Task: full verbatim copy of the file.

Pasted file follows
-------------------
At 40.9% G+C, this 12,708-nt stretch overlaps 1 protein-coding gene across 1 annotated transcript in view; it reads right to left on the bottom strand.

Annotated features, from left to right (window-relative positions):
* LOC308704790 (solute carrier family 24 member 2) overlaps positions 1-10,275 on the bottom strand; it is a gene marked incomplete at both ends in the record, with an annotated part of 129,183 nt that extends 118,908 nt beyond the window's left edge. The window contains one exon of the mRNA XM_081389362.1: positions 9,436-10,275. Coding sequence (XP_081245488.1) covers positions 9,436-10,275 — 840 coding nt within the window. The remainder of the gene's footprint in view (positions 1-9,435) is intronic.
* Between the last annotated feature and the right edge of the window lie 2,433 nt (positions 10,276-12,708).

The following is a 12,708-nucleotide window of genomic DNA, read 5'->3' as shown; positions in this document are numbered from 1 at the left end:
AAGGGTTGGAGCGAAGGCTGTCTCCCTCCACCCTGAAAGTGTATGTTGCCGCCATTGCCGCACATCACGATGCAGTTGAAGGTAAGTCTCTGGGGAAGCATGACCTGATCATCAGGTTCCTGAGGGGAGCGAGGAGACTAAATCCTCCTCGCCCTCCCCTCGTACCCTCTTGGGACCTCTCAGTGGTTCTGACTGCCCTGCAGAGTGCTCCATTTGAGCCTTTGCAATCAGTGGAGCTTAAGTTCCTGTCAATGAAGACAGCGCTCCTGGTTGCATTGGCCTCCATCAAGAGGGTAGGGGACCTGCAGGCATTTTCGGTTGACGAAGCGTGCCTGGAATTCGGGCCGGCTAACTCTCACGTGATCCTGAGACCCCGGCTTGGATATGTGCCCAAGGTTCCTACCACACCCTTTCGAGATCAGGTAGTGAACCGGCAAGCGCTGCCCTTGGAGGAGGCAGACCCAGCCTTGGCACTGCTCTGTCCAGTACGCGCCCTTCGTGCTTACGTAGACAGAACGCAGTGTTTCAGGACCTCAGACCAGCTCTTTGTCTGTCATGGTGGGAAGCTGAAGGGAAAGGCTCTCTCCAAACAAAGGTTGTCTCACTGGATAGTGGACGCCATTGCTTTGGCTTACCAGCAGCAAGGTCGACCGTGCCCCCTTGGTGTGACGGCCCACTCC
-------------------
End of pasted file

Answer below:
At 40.9% G+C, this 12,708-nt stretch overlaps 1 protein-coding gene across 1 annotated transcript in view; it reads right to left on the bottom strand.

Annotated features, from left to right (window-relative positions):
* LOC308704790 (solute carrier family 24 member 2) overlaps positions 1-10,275 on the bottom strand; it is a gene marked incomplete at both ends in the record, with an annotated part of 129,183 nt that extends 118,908 nt beyond the window's left edge. The window contains one exon of the mRNA XM_081389362.1: positions 9,436-10,275. Coding sequence (XP_081245488.1) covers positions 9,436-10,275 — 840 coding nt within the window. The remainder of the gene's footprint in view (positions 1-9,435) is intronic.
* Between the last annotated feature and the right edge of the window lie 2,433 nt (positions 10,276-12,708).

The following is a 12,708-nucleotide window of genomic DNA, read 5'->3' as shown; positions in this document are numbered from 1 at the left end:
AAGGGTTGGAGCGAAGGCTGTCTCCCTCCACCCTGAAAGTGTATGTTGCCGCCATTGCCGCACATCACGATGCAGTTGAAGGTAAGTCTCTGGGGAAGCATGACCTGATCATCAGGTTCCTGAGGGGAGCGAGGAGACTAAATCCTCCTCGCCCTCCCCTCGTACCCTCTTGGGACCTCTCAGTGGTTCTGACTGCCCTGCAGAGTGCTCCATTTGAGCCTTTGCAATCAGTGGAGCTTAAGTTCCTGTCAATGAAGACAGCGCTCCTGGTTGCATTGGCCTCCATCAAGAGGGTAGGGGACCTGCAGGCATTTTCGGTTGACGAAGCGTGCCTGGAATTCGGGCCGGCTAACTCTCACGTGATCCTGAGACCCCGGCTTGGATATGTGCCCAAGGTTCCTACCACACCCTTTCGAGATCAGGTAGTGAACCGGCAAGCGCTGCCCTTGGAGGAGGCAGACCCAGCCTTGGCACTGCTCTGTCCAGTACGCGCCCTTCGTGCTTACGTAGACAGAACGCAGTGTTTCAGGACCTCAGACCAGCTCTTTGTCTGTCATGGTGGGAAGCTGAAGGGAAAGGCTCTCTCCAAACAAAGGTTGTCTCACTGGATAGTGGACGCCATTGCTTTGGCTTACCAGCAGCAAGGTCGACCGTGCCCCCTTGGTGTGACGGCCCACTCC